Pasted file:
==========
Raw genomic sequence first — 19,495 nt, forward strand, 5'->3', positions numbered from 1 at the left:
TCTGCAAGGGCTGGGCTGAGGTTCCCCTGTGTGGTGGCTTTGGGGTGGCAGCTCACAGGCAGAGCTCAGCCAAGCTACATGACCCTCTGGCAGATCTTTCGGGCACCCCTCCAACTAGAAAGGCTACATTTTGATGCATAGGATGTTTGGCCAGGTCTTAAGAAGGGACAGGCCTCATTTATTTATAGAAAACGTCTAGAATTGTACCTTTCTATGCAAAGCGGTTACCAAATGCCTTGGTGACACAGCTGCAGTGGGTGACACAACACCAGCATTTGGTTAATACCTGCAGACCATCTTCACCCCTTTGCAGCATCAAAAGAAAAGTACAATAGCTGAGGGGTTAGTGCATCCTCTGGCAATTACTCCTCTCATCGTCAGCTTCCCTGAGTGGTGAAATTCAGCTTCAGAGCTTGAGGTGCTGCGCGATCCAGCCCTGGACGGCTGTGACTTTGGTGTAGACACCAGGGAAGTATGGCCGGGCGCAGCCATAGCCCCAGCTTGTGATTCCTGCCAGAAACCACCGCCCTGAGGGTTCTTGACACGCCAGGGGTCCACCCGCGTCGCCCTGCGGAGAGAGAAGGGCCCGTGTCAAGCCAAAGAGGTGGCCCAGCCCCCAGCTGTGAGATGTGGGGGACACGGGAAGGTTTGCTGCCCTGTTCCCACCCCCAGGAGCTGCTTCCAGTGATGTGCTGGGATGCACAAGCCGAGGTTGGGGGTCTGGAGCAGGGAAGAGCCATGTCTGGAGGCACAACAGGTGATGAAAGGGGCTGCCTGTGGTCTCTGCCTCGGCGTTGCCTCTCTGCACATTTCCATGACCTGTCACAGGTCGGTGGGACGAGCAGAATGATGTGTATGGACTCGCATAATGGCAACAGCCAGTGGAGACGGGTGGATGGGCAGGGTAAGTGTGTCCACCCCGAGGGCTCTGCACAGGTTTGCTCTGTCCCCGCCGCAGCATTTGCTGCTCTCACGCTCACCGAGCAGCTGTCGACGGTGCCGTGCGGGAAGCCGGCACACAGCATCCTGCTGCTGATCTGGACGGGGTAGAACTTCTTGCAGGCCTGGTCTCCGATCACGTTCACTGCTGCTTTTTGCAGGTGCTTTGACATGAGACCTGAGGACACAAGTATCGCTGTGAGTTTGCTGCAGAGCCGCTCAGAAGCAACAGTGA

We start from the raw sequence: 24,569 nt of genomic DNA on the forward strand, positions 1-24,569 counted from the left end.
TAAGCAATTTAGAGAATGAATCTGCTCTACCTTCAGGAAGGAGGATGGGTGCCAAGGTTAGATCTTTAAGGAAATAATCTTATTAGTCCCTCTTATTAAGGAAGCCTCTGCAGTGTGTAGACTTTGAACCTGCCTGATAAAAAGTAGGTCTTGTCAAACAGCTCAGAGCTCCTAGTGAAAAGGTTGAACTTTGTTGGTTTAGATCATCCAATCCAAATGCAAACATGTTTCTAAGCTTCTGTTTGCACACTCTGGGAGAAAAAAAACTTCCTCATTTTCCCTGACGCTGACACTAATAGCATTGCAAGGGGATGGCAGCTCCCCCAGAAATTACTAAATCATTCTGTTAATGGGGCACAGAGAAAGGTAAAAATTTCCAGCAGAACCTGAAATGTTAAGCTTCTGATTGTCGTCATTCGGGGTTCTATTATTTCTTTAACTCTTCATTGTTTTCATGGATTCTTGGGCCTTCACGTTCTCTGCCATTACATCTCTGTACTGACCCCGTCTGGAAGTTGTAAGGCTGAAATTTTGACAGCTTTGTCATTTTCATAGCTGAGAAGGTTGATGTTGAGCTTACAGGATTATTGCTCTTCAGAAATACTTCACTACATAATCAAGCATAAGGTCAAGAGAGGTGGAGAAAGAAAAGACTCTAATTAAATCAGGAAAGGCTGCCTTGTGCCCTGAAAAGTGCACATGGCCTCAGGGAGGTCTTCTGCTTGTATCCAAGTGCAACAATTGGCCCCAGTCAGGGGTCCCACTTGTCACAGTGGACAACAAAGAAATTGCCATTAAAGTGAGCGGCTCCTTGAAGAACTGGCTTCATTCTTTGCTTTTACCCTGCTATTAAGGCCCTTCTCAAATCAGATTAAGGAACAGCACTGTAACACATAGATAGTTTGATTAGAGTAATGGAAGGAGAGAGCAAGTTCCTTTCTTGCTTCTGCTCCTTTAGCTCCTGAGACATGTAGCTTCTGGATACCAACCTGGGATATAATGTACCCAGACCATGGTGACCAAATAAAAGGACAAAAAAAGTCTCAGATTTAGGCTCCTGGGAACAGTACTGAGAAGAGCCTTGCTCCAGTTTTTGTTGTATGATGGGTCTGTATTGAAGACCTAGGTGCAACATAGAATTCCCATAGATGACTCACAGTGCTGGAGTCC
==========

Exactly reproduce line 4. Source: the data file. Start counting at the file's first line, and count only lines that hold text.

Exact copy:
TAAGCAATTTAGAGAATGAATCTGCTCTACCTTCAGGAAGGAGGATGGGTGCCAAGGTTAGATCTTTAAGGAAATAATCTTATTAGTCCCTCTTATTAAGGAAGCCTCTGCAGTGTGTAGACTTTGAACCTGCCTGATAAAAAGTAGGTCTTGTCAAACAGCTCAGAGCTCCTAGTGAAAAGGTTGAACTTTGTTGGTTTAGATCATCCAATCCAAATGCAAACATGTTTCTAAGCTTCTGTTTGCACACTCTGGGAGAAAAAAAACTTCCTCATTTTCCCTGACGCTGACACTAATAGCATTGCAAGGGGATGGCAGCTCCCCCAGAAATTACTAAATCATTCTGTTAATGGGGCACAGAGAAAGGTAAAAATTTCCAGCAGAACCTGAAATGTTAAGCTTCTGATTGTCGTCATTCGGGGTTCTATTATTTCTTTAACTCTTCATTGTTTTCATGGATTCTTGGGCCTTCACGTTCTCTGCCATTACATCTCTGTACTGACCCCGTCTGGAAGTTGTAAGGCTGAAATTTTGACAGCTTTGTCATTTTCATAGCTGAGAAGGTTGATGTTGAGCTTACAGGATTATTGCTCTTCAGAAATACTTCACTACATAATCAAGCATAAGGTCAAGAGAGGTGGAGAAAGAAAAGACTCTAATTAAATCAGGAAAGGCTGCCTTGTGCCCTGAAAAGTGCACATGGCCTCAGGGAGGTCTTCTGCTTGTATCCAAGTGCAACAATTGGCCCCAGTCAGGGGTCCCACTTGTCACAGTGGACAACAAAGAAATTGCCATTAAAGTGAGCGGCTCCTTGAAGAACTGGCTTCATTCTTTGCTTTTACCCTGCTATTAAGGCCCTTCTCAAATCAGATTAAGGAACAGCACTGTAACACATAGATAGTTTGATTAGAGTAATGGAAGGAGAGAGCAAGTTCCTTTCTTGCTTCTGCTCCTTTAGCTCCTGAGACATGTAGCTTCTGGATACCAACCTGGGATATAATGTACCCAGACCATGGTGACCAAATAAAAGGACAAAAAAAGTCTCAGATTTAGGCTCCTGGGAACAGTACTGAGAAGAGCCTTGCTCCAGTTTTTGTTGTATGATGGGTCTGTATTGAAGACCTAGGTGCAACATAGAATTCCCATAGATGACTCACAGTGCTGGAGTCC